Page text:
"A Beautiful Mind" -- Winner of the Academy Award for best picture of the year, Ron Howard's beautifully crafted film tells of John Nash, the Nobel Prize-winning mathematician whose discoveries influenced our lives but who spent much of his own life battling schizophrenia. When we first meet Nash (played in a bravura performance by Russell Crowe), he's a brilliant but erratic student at Princeton where his great intelligence puts little emphasis on social skills. Years later, after making a revolutionary economics breakthrough, he's teaching at MIT where he meets and marries Alicia (Jennifer Connolly in an Oscar-winning role). His happy days are short-lived, however, as he begins showing signs of paranoid hallucinations and by the time he is admitted to a mental hospital he is diagnosed with advanced schizophrenia. Crowe, who carries the movie, is absolutely believable whether explaining a complex problem, sharing a cozy moment with Alicia under the stars or flailing away at imaginary adversaries. John Nash was one of the lucky ones, able eventually to pull out of his devastating downhill slide. Today, he still teaches at Princeton, still walks to the campus every day. 2001. 129 minutes. Universal Studios Home Entertainment. Rated PG-13 (intense thematic material, sexual content and a scene of violence).
"Gosford Park" -- Robert Altman's entertaining , multifaceted comedy-mystery follows a group of upstairs guests and downstairs servants gathered for a weekend in the English countryside where dinner at eight is spiced by murder before midnight. It also deals with selfishness, greed, snobbery, eccentricity and class exploitation -- delivered by a rich cast of British actors. It's November, 1932, and Sir William (Michael Gambon) and Lady Sylvia (Kristin Scott Thomas) have invited a houseful of guests for a shooting party. Among the guests, Sir William's sister (Maggie Smith), the movie star (Jeremy Northam), the Hollywood agent (Bob Balaban) and his "valet" (Ryan Phillipe). Downstairs we meet the butler (Alan Bates), the housekeeper (Helen Mirren) and the cook (Eileen Atkins). Thirty-five characters in all, balanced expertly by Altman, who loves a crowd. Overall, jolly well done and nominated for the best picture Oscar, 2001. 137 minutes. Universal Studios Home Entertainment. Rated R (some language, brief sexuality).
"A Rumor Of Angels" -- A sentimental journey for two unlikely friends from different generations who have little in common other than tragic events that numbed their lives. Together they find a way to live with death. Vanessa Redgrave is Maddy, a cantankerous recluse who lost her son in Vietnam, and Trevor Morgan is James, a 12-year-old boy she befriends in this touching tale of mourning and mysticism. James lost his mother in a car crash, which he survived, and has never learned to cope with it, getting little help from an absentee father (Ray Liotta) and a standoffish stepmother (Catherine McCormack). Predictably, Maddy is able to pull everyone together and face down her own demons. 2000. 95 minutes. MGM Home Entertainment. Rated PG-13 (thematic elements, an accident scene and brief drug references).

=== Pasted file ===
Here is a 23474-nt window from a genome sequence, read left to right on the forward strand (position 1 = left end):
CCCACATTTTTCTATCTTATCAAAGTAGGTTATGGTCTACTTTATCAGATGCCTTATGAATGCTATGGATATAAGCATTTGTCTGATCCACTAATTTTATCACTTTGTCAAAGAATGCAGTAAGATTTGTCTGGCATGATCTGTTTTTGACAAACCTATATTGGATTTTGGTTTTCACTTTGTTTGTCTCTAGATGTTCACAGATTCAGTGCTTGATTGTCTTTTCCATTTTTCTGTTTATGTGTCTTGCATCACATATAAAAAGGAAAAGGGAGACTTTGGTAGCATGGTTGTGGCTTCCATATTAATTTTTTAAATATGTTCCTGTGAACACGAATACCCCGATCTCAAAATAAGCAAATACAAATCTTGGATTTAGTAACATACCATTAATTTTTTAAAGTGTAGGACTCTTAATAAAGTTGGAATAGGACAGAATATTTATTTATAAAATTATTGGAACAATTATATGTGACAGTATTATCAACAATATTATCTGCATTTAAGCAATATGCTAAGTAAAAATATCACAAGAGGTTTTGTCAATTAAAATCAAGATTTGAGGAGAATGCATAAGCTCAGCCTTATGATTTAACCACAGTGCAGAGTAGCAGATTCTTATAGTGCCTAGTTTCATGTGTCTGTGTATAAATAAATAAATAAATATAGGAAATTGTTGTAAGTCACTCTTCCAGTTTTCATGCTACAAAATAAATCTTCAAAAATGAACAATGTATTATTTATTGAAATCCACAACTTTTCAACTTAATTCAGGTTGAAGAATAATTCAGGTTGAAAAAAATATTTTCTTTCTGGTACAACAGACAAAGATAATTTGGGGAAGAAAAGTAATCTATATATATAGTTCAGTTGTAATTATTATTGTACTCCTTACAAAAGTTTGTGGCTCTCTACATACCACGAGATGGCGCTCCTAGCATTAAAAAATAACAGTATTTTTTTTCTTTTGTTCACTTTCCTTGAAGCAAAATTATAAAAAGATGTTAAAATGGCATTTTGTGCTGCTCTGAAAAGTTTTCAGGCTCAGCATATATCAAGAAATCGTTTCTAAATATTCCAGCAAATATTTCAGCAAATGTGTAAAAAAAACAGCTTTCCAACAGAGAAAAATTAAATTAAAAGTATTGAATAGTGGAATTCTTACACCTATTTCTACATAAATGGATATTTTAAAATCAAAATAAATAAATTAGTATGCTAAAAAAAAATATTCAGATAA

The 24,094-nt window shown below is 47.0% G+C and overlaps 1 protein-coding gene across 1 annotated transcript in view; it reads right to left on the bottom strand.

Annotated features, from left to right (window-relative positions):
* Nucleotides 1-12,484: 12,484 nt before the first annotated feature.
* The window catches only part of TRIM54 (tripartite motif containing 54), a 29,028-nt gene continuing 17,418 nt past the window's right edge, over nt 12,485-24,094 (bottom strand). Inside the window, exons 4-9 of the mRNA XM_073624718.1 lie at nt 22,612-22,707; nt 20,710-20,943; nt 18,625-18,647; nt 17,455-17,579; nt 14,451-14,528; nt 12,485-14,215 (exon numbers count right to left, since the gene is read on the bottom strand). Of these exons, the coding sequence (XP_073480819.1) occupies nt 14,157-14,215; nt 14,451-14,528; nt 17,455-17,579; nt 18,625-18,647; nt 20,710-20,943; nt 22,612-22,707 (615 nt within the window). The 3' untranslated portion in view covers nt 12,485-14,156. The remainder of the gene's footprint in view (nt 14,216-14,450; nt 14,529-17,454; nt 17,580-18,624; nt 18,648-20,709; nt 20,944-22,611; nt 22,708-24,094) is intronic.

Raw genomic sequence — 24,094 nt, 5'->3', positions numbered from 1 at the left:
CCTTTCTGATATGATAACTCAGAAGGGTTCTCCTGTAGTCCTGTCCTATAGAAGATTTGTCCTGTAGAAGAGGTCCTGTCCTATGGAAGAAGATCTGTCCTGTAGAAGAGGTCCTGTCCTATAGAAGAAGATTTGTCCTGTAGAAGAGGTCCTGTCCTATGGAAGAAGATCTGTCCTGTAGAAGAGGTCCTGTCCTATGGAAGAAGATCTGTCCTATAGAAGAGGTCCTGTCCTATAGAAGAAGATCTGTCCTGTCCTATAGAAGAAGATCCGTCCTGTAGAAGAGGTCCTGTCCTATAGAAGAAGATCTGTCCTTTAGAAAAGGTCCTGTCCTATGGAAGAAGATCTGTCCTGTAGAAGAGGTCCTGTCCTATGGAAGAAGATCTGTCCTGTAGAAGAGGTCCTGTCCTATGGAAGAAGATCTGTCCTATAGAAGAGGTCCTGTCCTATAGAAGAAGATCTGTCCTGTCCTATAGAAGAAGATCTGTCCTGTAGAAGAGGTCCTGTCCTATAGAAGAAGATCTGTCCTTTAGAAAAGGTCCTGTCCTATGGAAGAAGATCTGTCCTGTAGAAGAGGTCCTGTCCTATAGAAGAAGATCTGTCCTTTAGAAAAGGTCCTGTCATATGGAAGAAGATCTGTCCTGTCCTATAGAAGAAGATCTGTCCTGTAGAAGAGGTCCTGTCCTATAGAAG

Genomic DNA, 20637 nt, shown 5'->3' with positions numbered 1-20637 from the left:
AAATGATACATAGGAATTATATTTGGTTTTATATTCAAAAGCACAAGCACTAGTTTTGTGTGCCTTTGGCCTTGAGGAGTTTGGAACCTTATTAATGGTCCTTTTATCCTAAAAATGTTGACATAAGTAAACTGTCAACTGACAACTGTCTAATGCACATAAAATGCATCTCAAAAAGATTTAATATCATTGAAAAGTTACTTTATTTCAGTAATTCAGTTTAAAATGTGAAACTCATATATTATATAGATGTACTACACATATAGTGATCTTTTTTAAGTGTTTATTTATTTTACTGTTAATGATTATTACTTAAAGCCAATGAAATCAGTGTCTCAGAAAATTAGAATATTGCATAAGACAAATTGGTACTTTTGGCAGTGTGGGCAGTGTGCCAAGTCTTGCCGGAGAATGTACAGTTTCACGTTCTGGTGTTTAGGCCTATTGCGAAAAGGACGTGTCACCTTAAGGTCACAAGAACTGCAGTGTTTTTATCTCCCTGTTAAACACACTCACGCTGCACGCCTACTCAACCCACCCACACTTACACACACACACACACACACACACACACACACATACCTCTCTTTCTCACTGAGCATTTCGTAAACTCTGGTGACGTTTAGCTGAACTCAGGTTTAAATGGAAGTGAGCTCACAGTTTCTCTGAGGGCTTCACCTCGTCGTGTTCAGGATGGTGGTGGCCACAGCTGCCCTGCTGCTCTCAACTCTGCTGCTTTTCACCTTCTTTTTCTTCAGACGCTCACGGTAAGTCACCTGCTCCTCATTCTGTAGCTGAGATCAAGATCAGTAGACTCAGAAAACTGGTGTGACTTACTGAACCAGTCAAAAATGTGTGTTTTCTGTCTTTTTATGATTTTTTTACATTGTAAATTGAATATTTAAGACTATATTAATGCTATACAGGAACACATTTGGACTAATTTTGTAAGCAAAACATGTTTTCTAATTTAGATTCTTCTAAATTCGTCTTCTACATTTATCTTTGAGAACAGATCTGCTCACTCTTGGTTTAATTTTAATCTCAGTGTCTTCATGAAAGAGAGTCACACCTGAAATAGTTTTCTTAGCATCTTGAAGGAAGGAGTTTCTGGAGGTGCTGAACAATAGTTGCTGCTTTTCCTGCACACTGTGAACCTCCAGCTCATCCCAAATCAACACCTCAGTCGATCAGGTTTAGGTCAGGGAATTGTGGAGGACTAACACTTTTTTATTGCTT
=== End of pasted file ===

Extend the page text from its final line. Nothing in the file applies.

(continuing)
"Orange County" -- Shaun (Colin Hanks) is a carefree surfer who's life is changed when he stumbles onto a book buried in the sand in this humorous teen comedy. It makes him want to be a writer and points him toward Stanford where the author (Kevin Kline) teaches. Should be an easy matter because his grades are high but Stanford surprisingly turns him down because his ditzy counselor (Lily Tomlin) sent in the wrong transcript. Now, he's determined more than ever and will try any wild scheme to set things right. It's the first big movie break for Tom Hanks' son and pairs him with Schuyler Fisk, Sissy Spacek's daughter who plays his supportive girlfriend, and director Jake Kasden, Lawrence Kasden's son. Cast also includes John Lithgow, Catherine O'Hara and Jack Black as Shaun's dysfunctional family. 2001. 83 minutes. Paramount Home Entertainment. Rated PG-13 (drug content, sexuality).
Coming up next: "Shallow Hal," "Jimmy Neutron: Boy Genius" and "Affair of the Necklace"... "Harry Potter and the Sorcerer's Stone" tops video rentals and sales across the land this week...
New on DVD: "Brideshead Revisited," the 1982 TV drama is revisited in a three-disc collector's edition that includes all 11 hours of the show, digitally remastered, a biography of author Evelyn Waugh and a host of other extras. Heading the splendid cast were Jeremy Irons, Anthony Andrews, Laurence Olivier, Claire Bloom and John Gielgud...
Dashing Douglas Fairbanks, the handsome, athletic action star of the silents, paid fond farewell to that enriching era with "The Iron Mask" (1929), his last silent movie, and moved into the talkies with a sound prologue. Though 46 at the time, dynamic Doug still performed stunts with grace and ease in this follow-up to his 1921 "The Three Musketeers." "The Iron Mask," along with two other Fairbanks swashbuckling classics, "The Mark Of Zorro" (1920) and "Don Q, Son of Zorro" (1925), has returned to video stores in a restored DVD format...
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